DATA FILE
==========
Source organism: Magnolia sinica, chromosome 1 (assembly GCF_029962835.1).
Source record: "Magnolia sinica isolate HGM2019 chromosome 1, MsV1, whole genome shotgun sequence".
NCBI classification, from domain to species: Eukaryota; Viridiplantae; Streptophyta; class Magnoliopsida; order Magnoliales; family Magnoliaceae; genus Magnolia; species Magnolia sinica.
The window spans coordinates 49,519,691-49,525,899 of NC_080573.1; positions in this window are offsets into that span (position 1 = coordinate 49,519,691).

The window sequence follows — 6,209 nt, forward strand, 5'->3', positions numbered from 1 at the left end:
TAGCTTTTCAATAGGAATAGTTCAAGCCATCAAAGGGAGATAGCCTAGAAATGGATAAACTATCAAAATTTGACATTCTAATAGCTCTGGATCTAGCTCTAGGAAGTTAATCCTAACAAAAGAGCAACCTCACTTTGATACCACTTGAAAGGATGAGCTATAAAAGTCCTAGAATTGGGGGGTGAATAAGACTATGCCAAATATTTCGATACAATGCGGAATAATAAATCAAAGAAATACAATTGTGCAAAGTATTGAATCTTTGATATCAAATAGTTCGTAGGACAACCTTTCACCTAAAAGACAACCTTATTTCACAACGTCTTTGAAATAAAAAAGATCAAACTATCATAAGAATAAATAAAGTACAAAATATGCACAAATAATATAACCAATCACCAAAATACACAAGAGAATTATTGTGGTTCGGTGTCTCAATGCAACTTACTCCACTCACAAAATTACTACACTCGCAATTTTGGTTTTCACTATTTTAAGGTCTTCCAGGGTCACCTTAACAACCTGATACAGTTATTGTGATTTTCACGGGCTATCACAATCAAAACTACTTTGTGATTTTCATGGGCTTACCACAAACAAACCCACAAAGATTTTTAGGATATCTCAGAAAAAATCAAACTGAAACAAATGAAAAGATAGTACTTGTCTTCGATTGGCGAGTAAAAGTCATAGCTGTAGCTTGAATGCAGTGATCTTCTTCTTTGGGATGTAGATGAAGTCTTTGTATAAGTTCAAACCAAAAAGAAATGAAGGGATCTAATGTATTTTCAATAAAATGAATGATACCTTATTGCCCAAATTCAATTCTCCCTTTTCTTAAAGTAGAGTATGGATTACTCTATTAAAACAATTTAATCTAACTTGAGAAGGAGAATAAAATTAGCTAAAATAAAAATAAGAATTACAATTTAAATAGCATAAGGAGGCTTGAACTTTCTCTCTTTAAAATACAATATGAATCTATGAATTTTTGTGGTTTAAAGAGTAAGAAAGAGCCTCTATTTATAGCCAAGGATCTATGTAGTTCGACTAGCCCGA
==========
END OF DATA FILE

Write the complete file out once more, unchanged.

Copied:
Source organism: Magnolia sinica, chromosome 1 (assembly GCF_029962835.1).
Source record: "Magnolia sinica isolate HGM2019 chromosome 1, MsV1, whole genome shotgun sequence".
NCBI classification, from domain to species: Eukaryota; Viridiplantae; Streptophyta; class Magnoliopsida; order Magnoliales; family Magnoliaceae; genus Magnolia; species Magnolia sinica.
The window spans coordinates 49,519,691-49,525,899 of NC_080573.1; positions in this window are offsets into that span (position 1 = coordinate 49,519,691).

The window sequence follows — 6,209 nt, forward strand, 5'->3', positions numbered from 1 at the left end:
TAGCTTTTCAATAGGAATAGTTCAAGCCATCAAAGGGAGATAGCCTAGAAATGGATAAACTATCAAAATTTGACATTCTAATAGCTCTGGATCTAGCTCTAGGAAGTTAATCCTAACAAAAGAGCAACCTCACTTTGATACCACTTGAAAGGATGAGCTATAAAAGTCCTAGAATTGGGGGGTGAATAAGACTATGCCAAATATTTCGATACAATGCGGAATAATAAATCAAAGAAATACAATTGTGCAAAGTATTGAATCTTTGATATCAAATAGTTCGTAGGACAACCTTTCACCTAAAAGACAACCTTATTTCACAACGTCTTTGAAATAAAAAAGATCAAACTATCATAAGAATAAATAAAGTACAAAATATGCACAAATAATATAACCAATCACCAAAATACACAAGAGAATTATTGTGGTTCGGTGTCTCAATGCAACTTACTCCACTCACAAAATTACTACACTCGCAATTTTGGTTTTCACTATTTTAAGGTCTTCCAGGGTCACCTTAACAACCTGATACAGTTATTGTGATTTTCACGGGCTATCACAATCAAAACTACTTTGTGATTTTCATGGGCTTACCACAAACAAACCCACAAAGATTTTTAGGATATCTCAGAAAAAATCAAACTGAAACAAATGAAAAGATAGTACTTGTCTTCGATTGGCGAGTAAAAGTCATAGCTGTAGCTTGAATGCAGTGATCTTCTTCTTTGGGATGTAGATGAAGTCTTTGTATAAGTTCAAACCAAAAAGAAATGAAGGGATCTAATGTATTTTCAATAAAATGAATGATACCTTATTGCCCAAATTCAATTCTCCCTTTTCTTAAAGTAGAGTATGGATTACTCTATTAAAACAATTTAATCTAACTTGAGAAGGAGAATAAAATTAGCTAAAATAAAAATAAGAATTACAATTTAAATAGCATAAGGAGGCTTGAACTTTCTCTCTTTAAAATACAATATGAATCTATGAATTTTTGTGGTTTAAAGAGTAAGAAAGAGCCTCTATTTATAGCCAAGGATCTATGTAGTTCGACTAGCCCGA